"In a post-Snowden, post-NSA world, it is hard not to imagine that humans aren't anxious about data -- the data generated by us, about us, for us -- and where all that goes," Bell said.

And that means a business opportunity. "This space is really ripe for innovation," she added.

Surprise me
Technology doesn't really tap into the pleasurable feeling of surprise. Algorithms on eBay, Netflix, iTunes, and Amazon are geared to recommend purchases based on what our own earlier behavior or that of people like us, but that's not all we need, Bell said.

"We really like the familiar -- until we're done with it. Housewives of New York, housewives of New Jersey, housewives of Dallas, housewives of Orange County, housewives of Atlanta -- enough already. Then Game of Thrones comes along," Bell said.

Genevieve Bell, Intel's anthropologist, speaking at Mobile World Congress.
Genevieve Bell, Intel's anthropologist, speaking at Mobile World Congress. Stephen Shankland/CNET

"We don't have a lot of algorithms that work out how people are about to become bored and how to deliver something surprising to them that won't freak them out," she said. "The first person who gets there wins."

Another area where technology and human nature aren't in balance is the simple idea of downtime.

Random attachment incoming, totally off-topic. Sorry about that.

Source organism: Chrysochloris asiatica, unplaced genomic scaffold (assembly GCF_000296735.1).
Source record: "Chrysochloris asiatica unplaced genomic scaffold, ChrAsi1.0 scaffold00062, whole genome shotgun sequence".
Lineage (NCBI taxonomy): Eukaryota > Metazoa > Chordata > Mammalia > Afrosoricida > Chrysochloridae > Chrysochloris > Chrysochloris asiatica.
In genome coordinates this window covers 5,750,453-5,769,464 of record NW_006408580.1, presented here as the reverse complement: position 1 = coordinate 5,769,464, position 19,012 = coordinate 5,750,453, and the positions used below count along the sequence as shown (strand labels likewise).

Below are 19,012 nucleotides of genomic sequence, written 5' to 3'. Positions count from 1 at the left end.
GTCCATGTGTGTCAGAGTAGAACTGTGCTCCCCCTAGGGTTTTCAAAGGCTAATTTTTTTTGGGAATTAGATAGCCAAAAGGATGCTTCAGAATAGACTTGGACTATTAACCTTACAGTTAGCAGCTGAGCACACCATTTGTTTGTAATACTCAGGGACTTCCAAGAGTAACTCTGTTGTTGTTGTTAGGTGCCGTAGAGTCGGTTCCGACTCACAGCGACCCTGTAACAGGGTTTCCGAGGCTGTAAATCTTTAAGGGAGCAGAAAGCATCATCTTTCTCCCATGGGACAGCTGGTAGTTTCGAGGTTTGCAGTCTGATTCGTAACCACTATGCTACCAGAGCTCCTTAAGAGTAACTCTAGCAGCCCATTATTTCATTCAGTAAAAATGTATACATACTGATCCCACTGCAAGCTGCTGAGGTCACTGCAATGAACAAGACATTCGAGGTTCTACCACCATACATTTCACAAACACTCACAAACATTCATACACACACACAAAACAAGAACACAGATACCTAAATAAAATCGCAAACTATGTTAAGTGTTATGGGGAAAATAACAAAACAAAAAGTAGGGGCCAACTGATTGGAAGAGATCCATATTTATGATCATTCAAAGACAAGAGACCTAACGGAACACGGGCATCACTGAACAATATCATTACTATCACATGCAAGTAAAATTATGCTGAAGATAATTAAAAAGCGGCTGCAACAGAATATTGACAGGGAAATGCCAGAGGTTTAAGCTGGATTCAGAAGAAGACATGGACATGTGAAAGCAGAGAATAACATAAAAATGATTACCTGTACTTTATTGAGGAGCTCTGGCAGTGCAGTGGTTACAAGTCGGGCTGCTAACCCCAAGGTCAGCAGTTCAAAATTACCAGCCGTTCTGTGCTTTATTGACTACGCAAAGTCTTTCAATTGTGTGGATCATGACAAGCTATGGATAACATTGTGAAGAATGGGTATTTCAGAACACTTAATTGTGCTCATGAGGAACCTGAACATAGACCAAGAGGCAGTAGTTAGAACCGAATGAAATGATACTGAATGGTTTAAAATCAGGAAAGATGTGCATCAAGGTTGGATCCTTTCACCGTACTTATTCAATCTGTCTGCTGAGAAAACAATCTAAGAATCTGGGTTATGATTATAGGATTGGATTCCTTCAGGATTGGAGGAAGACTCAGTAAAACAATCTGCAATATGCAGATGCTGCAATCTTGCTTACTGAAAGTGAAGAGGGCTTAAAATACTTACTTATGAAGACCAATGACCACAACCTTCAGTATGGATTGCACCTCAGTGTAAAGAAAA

"We need to be bored. You need to be bored to reset your brain. But we have things in pockets that say, 'Pay attention to me now!' Every device works best when it's constantly connected to the network to power, to the Internet, but we function best when we're disconnected," she said. Weekends, the Sabbath, Ramadan -- "We need moments when we're not constantly connected so we can reflect."

It's not a message you'd expect to associate with a tech company like Intel, but Bell is clear to emphasize these tensions between human nature and technology can be turned into businesses. Maybe Intel's next investment will be in one of those meditation apps.

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About the author

Stephen Shankland has been a reporter at CNET since 1998 and covers browsers, Web development, digital photography and new technology. In the past he has been CNET's beat reporter for Google, Yahoo, Linux, open-source software, servers and supercomputers. He has a soft spot in his heart for standards groups and I/O interfaces.